According to this S&P Global article written by Beth Ann Bovino and Jason Gold, if the U.S. could increase female entry and retention in the workplace, especially in roles traditionally held by men, we have the potential to add 5%-10% growth to our economy in just a few decades.
Additionally, the authors state that if women entered, and stayed, in the workforce at a pace in line with Norway, the U.S. economy would be $1.6 trillion larger than it is today. Angel Gurria, Secretary-General at Organization for Economic Co-operation and Development (OECD), writes that women are "the most underutilized economic asset in the world.” The Upside agrees.
The authors state that the female "labor-force participation rate—now near a 40-year low—has increasingly become a drag on growth since the turn of the millennium." We believe that the reason is not lack of talent, reflected in our robust network of exceptional consultants and independent contractors, rather it’s the lack of opportunities that offer flexibility for the inequitable share of family care that women in 2018 still take on.
The article points to a 2013 survey by Pew that found that 39% of mothers had, at some point in their careers, taken off a significant amount of time to care for a child or other family member. More than 25% had quit work entirely to do so. Just 24% of fathers, on the other hand, had taken a significant amount of time off to assume these responsibilities—and it should surprise no one that these types of career interruptions can weigh on long-term workplace options.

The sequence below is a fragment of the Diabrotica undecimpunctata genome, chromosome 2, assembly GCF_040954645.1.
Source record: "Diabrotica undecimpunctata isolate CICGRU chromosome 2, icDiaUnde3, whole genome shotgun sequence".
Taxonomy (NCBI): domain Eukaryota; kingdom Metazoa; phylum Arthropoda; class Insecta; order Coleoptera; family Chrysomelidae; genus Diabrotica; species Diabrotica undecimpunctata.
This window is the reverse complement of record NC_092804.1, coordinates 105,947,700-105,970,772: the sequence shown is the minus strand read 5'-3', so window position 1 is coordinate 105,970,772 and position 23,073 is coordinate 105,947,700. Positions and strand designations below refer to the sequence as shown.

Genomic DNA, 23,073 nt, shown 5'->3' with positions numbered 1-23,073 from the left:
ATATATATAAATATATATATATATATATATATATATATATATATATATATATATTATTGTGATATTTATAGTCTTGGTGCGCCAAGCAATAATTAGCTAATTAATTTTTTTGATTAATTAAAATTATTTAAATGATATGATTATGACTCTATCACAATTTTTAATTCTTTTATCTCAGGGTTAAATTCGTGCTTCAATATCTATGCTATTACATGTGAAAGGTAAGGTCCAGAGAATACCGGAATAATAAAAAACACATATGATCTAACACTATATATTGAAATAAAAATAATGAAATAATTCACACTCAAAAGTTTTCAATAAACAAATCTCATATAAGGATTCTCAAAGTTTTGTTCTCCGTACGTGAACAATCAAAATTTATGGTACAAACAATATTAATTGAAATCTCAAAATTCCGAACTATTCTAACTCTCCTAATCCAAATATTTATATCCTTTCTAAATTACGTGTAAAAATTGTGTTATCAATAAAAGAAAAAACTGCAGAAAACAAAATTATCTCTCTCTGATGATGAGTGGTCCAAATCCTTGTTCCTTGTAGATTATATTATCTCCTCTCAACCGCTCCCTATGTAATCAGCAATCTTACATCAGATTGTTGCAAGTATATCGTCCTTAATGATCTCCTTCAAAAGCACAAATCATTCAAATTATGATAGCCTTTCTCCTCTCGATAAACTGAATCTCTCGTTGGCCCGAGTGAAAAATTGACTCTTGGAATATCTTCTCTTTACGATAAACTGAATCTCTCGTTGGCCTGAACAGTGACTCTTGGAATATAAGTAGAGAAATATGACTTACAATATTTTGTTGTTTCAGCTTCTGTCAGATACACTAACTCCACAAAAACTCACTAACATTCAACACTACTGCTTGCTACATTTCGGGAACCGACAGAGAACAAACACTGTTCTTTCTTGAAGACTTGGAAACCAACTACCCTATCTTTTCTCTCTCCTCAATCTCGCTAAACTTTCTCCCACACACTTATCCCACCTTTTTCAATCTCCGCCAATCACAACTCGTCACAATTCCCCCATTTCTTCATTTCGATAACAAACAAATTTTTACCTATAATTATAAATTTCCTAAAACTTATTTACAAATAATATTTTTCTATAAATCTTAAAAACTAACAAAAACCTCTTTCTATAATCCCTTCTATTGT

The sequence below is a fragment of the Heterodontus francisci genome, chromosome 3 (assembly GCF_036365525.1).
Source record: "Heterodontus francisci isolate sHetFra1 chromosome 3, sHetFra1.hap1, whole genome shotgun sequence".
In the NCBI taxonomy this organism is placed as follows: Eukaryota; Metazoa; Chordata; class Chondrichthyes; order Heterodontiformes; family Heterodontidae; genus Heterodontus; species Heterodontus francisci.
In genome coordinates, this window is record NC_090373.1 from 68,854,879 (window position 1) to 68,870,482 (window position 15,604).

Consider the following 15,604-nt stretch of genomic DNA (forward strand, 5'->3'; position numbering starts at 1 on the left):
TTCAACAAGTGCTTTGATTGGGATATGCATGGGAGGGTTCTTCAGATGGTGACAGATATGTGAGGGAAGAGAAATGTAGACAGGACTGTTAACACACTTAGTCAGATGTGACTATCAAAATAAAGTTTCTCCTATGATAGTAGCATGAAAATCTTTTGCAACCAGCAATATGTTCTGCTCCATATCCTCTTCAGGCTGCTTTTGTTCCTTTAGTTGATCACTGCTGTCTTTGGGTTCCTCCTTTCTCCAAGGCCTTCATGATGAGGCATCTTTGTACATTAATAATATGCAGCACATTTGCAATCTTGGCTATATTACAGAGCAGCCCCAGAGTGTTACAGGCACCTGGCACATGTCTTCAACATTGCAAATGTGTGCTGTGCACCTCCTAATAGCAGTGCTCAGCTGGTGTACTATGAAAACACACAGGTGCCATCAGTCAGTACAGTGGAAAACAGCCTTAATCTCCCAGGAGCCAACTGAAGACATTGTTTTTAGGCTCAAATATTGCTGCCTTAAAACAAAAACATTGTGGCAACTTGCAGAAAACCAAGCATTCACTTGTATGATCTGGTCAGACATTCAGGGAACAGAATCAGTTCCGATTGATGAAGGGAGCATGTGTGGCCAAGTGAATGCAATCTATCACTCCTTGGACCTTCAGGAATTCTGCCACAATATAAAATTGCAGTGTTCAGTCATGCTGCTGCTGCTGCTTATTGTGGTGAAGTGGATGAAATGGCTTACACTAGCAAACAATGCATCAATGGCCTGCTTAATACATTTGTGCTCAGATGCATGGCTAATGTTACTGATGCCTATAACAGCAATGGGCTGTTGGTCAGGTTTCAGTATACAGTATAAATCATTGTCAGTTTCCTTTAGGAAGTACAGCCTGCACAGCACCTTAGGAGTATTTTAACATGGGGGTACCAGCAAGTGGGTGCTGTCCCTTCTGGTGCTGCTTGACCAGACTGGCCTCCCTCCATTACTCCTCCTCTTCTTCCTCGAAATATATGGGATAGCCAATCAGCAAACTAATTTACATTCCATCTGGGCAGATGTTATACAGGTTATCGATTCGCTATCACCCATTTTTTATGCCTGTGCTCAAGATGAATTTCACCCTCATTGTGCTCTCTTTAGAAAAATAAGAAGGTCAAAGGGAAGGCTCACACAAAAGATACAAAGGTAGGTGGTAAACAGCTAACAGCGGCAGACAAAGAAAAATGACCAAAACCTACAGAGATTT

Norway and Canada are given as examples of advanced economies where women are more likely than American women to be employed part-time and allowed the opportunity to arrange more flexible schedules. There must be change in our culture in order to grow the economy, and current trends "certainly suggest that society recognizes this time in history as ripe for a serious overhaul in relation to gender accessibility to the workforce."
This begins by overhauling the way working works, "looking beyond simply supporting women with family obligations" and increasing workplace diversity, especially when companies risk leaving imperative female"ideas, innovation, productivity, and perspective on the sidelines." The authors concluded, "If we we want to spur the pace of growth in the world’s biggest economy to its potential, underutilization of our greatest economic resource, women, is no longer a viable option."
The solution? S&P looks to increased education and change in public policy. While we concur that these are certainly fundamental issues, The Upside provides an answer for CEOs and companies today, without having to overhaul their entire full-time workforce culture. Efforts to retain, attract and provide flexibility for women will not only result in more productivity and profits, but according to S&P, it could easily negate the negative impact from retiring baby boomers.
Growth is the number one reason CEOs should increase the number of women on their teams. Our very purpose at The Upside is to match high achieving professionals—experts in their fields—with companies that want to compete in the new flexible workplace culture and grow in the millennial economy.
Read the entire article here.